Pence Pushes Infrastructure Public-Private Partnerships Amid Failure in Indiana

Donald Cohen

Donald Cohen Executive Director, In the Public Interest

On Wednesday, Vice President Mike Pence cancelled an interview with PBS out of the blue, provoking speculation. The growing controversy around former FBI director James Comey must’ve gotten to the man known for having a stone face.

But there may have been another reason.

On Monday, the state of Indiana announced it would take control of a troubled highway construction project, Interstate 69, between Bloomington and Martinsville. The contractor, the Spanish firm Insolux Corsan, is facing bankruptcy and had been missing deadlines for months.

Who brought Insolux Corsan to the state? Pence. As governor, he signed a 35-year public-private partnership with the firm in 2014 to finance, construct, and maintain a section of the highway. Pence said it would provide “better value for taxpayers” than if the state used the traditional — and cheaper — method of public financing. But with only half the project completed and taxpayers left cleaning up the mess, one wonders what he’d say now.

Monday also happened to be the kickoff of a weeklong rollout of the Trump administration’s infrastructure plan, which would rely heavily on public-private partnerships. On PBS, Pence was supposed to talk infrastructure — drawing attention to his failed project wouldn’t have been good for business.

 

The I-69 failure highlights the dangers of Trump’s plan. Rather than the $1 trillion the president promised on the campaign trail, the plan only commits $200 billion in direct federal spending, leaving cities and states desperate for funding and therefore more dependent on local taxes and the private sector to make up the difference.

Public-private partnerships are far more expensive than public financing and —without very strong protections — can hand control of infrastructure to private investors.

Trump’s plan wouldn’t rebuild America; it would encourage communities to make shortsighted deals with Wall Street and global corporations like Insolux Corsan.

Not only that, it would put a giant “for sale” sign on the country’s roads, bridges, water systems, and other infrastructure. Through a program based on a scheme pioneered in Australia — which crashed and burned — the federal government would pay a bonus to cities and states to outright sell public assets.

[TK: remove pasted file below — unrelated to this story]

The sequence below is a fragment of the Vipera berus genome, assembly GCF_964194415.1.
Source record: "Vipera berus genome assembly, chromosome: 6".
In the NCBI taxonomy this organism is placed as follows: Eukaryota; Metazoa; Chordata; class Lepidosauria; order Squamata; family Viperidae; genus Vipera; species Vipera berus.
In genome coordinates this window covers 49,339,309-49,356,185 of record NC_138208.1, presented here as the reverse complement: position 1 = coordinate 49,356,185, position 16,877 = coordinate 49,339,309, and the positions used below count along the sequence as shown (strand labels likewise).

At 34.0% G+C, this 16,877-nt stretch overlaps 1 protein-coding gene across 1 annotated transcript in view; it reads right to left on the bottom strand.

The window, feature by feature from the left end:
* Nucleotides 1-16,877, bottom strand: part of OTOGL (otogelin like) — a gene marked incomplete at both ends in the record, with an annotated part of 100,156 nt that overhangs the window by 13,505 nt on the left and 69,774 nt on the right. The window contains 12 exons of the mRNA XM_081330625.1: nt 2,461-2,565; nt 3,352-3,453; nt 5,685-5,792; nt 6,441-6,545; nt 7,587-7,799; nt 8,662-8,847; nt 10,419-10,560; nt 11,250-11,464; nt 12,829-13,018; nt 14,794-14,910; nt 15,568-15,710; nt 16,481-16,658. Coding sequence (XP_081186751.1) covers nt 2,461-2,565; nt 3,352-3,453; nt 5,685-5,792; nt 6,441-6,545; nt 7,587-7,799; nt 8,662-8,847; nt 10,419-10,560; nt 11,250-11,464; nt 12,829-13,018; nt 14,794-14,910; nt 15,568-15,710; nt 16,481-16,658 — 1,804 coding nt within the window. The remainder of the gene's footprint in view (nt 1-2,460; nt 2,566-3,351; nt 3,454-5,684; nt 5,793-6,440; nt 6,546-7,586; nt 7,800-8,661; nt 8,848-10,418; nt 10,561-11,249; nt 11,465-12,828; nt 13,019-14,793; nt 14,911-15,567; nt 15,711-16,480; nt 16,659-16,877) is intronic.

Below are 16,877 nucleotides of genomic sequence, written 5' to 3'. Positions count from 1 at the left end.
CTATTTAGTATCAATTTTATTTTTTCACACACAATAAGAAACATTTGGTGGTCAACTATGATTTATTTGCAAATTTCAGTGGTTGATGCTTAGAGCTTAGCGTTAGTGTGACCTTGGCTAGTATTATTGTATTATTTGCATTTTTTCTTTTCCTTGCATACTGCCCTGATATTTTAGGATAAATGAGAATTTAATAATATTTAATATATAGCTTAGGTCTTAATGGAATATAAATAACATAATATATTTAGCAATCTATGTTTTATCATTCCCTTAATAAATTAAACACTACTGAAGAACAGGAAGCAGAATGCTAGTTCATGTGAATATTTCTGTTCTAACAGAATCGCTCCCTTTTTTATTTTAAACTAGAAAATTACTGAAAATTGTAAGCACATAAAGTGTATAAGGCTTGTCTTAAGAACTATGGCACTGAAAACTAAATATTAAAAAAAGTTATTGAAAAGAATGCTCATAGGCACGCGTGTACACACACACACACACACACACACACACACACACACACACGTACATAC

There’s no question we need to invest in rebuilding our infrastructure for the 21st century. But federal support should help cities and states maintain public control, avoid tolls and fees, create good jobs, and protect the environment.

Trump’s plan clearly helps someone else: Wall Street and global corporations.

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Reposted from The Huffington Post.

Posted In: Allied Approaches

Union Matters

Get to Know AFL-CIO's Affiliates: National Association of Letter Carriers

From the AFL-CIO

Next up in our series that takes a deeper look at each of our affiliates is the National Association of Letter Carriers.

Name of Union: National Association of Letter Carriers (NALC)

Mission: To unite fraternally all city letter carriers employed by the U.S. Postal Service for their mutual benefit; to obtain and secure rights as employees of the USPS and to strive at all times to promote the safety and the welfare of every member; to strive for the constant improvement of the Postal Service; and for other purposes. NALC is a single-craft union and is the sole collective-bargaining agent for city letter carriers.

Current Leadership of Union: Fredric V. Rolando serves as president of NALC, after being sworn in as the union's 18th president in 2009. Rolando began his career as a letter carrier in 1978 in South Miami before moving to Sarasota in 1984. He was elected president of Branch 2148 in 1988 and served in that role until 1999. In the ensuing years, he worked in various roles for NALC before winning his election as a national officer in 2002, when he was elected director of city delivery. In 2006, he won election as executive vice president. Rolando was re-elected as NALC president in 2010, 2014 and 2018.

Brian Renfroe serves as executive vice president, Lew Drass as vice president, Nicole Rhine as secretary-treasurer, Paul Barner as assistant secretary-treasurer, Christopher Jackson as director of city delivery, Manuel L. Peralta Jr. as director of safety and health, Dan Toth as director of retired members, Stephanie Stewart as director of the Health Benefit Plan and James W. “Jim” Yates as director of life insurance.

Number of Members: 291,000 active and retired letter carriers.

Members Work As: City letter carriers.

Industries Represented: The United States Postal Service.

History: In 1794, the first letter carriers were appointed by Congress as the implementation of the new U.S. Constitution was being put into effect. By the time of the Civil War, free delivery of city mail was established and letter carriers successfully concluded a campaign for the eight-hour workday in 1888. The next year, letter carriers came together in Milwaukee and the National Association of Letter Carriers was formed.

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There is Dignity in All Work

There is Dignity in All Work